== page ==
Austin's Obituary


Jugular venous pressure is estimated by positioning

A patient’s head at a 45-degree angle.

When the veins in the neck

Are swollen as high as the angle of the jaw,

Blood pressure rises.


Austin slaps against the veins in his neck.

Thick, spongy, they’re swollen

Almost as high as the angle of his jaw.

He swallows saliva and air.


How our final sip of atmosphere tastes so sweet.


January 10th, 1996, 

1:16 a.m.

An NYPD dispatcher receives notice

Of gunshots fired in the greater Manhattan area.


Austin blasts a single lead bullet

Through his jugular vein;

A fatal incision leaving 658 served patients and

A waiting room full of regret on the passenger’s seat.


His fate was not decided upon a misdiagnosis,

But that the cancer that inhabited his conscience

Had gone undetected for so long.

We’re so far from knowing what

Our loved ones are thinking until

Their minds are splattered on the pavement.


December 24th, 2011:

I’m staring at Austin’s obituary in

The last living room that I would ever see him.

Cara, his fifteen-year-old daughter,

Had invited me to family occasions before,

But on this Christmas Eve,


Where the only angels shining more brightly

Than the one atop the tree were

The ones that pierced the gaps in

Cara’s teeth,

The melody of “Joy to the World” is drowned out by

What she whispers into my ear:


“Some days, I wonder if I should follow in father’s footsteps.”


Cara never wanted to be a doctor.

She hated blood as strongly as she hated memories.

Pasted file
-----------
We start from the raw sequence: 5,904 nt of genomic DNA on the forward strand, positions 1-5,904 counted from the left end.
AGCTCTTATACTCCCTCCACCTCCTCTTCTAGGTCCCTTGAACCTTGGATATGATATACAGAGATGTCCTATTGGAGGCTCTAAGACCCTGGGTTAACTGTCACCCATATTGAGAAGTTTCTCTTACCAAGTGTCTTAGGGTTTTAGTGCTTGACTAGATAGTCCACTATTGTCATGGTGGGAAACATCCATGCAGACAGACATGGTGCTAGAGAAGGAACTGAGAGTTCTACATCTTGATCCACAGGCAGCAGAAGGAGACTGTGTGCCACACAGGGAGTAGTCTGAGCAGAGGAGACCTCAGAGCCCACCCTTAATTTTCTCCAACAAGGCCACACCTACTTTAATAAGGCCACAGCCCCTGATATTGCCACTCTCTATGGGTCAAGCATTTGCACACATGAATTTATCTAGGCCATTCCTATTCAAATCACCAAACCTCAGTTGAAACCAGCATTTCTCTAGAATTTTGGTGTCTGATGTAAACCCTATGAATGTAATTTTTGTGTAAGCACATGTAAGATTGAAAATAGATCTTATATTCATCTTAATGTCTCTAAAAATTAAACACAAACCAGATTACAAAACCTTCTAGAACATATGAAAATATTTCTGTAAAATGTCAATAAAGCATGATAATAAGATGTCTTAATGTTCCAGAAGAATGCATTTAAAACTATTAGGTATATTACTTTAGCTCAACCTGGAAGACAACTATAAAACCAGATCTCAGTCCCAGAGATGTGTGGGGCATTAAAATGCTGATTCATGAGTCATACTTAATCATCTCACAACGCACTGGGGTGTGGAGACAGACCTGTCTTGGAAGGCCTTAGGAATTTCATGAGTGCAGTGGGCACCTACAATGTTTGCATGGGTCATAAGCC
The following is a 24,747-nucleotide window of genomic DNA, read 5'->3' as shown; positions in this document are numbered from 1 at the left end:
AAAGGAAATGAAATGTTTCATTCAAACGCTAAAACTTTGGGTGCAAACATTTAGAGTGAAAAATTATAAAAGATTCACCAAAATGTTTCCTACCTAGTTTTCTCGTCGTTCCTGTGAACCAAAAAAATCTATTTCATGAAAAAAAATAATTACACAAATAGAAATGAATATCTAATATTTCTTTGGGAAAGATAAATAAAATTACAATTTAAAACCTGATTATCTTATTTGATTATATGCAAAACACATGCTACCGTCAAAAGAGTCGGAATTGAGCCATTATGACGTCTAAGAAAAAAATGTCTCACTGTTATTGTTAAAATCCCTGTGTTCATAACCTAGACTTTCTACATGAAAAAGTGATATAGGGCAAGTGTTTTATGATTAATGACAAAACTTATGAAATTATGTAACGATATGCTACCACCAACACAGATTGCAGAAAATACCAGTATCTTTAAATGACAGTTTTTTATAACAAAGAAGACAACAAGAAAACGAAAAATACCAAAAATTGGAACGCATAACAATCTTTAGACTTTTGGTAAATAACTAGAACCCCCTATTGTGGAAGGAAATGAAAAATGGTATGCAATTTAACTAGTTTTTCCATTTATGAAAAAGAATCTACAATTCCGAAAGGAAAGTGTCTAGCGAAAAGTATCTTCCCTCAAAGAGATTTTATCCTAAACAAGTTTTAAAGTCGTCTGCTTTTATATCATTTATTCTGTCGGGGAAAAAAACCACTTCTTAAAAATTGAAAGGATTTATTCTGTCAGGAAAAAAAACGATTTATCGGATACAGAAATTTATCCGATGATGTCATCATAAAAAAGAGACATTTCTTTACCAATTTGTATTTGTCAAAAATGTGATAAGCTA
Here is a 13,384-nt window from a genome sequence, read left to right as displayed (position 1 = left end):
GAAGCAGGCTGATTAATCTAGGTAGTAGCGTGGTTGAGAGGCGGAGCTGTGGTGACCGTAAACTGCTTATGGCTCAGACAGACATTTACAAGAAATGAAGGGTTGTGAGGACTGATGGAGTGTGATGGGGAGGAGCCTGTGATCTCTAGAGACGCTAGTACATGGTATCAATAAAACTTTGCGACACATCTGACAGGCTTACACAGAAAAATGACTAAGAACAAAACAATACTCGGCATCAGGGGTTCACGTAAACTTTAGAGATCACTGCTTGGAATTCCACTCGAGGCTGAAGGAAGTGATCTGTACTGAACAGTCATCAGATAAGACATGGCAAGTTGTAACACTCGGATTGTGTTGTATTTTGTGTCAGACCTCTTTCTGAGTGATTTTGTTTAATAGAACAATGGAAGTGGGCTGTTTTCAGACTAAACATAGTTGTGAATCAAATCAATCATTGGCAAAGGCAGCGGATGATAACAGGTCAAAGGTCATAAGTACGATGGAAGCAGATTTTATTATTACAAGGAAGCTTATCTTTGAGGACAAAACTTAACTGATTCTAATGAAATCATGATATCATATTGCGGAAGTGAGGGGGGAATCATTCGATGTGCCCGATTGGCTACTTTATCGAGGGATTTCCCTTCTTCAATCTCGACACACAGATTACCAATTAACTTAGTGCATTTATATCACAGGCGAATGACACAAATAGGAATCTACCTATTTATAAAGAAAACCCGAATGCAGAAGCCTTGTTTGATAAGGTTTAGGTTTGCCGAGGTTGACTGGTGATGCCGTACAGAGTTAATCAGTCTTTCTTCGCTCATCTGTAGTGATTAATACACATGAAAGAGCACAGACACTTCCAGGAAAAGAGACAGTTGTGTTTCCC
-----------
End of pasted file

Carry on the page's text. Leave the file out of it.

There is no medical school

That teaches students how to save their own lives.


I wish that I could unwrap

Her father’s leftover sterile syringes,

Draw 20 milliliters of hope from

Every drip drop of ambition that I have left,

Tilt her head to a 45-degree angle,

Inject it directly into her jugular vein,

And rely on the venous pressure to beat out

The carbon copy apologizes that

Diluted her conscience with every

“I’m sorry, he was a good man.”


January 10th, 2012:

Seventeen days after Christmas Eve;

My cell phone is systolic alarm clock

Sending service signals down my spine.


12:46 a.m., 12:48 a.m., 12:53 a.m.

Each minute bears an angel who couldn’t convert

Cara’s telephone calls to brainwaves.

This receiver is a concrete shield shattered

Into broken syllables and voice mailbox messages.


I sprinted through Manhattan back alleys,

Down three blocks covered in mid-winter mist

To Cara’s porch, shimmied the doorknob,

Felt that it was locked and kicked down the door.


Cara is lying patiently, peacefully,

Atop the living room couch.

Her hand is clenching the Ambien bottle that

The doctors had suggested for her bouts with restlessness.


None of those doctors were her father.

Austin’s obituary and an empty jug of Absinthe

Decorate the nightstand.


Silence is an inaudible frequency

Echoed when the sound of desperation is too loud.


January 10th, 2012

Cara Johnson is pronounced dead

At 4:27 a.m.

The doctor’s wished that

There was something that they could do.


I told them that she had an appointment

With an astounding doctor in Heaven;

An appointment made far too soon.


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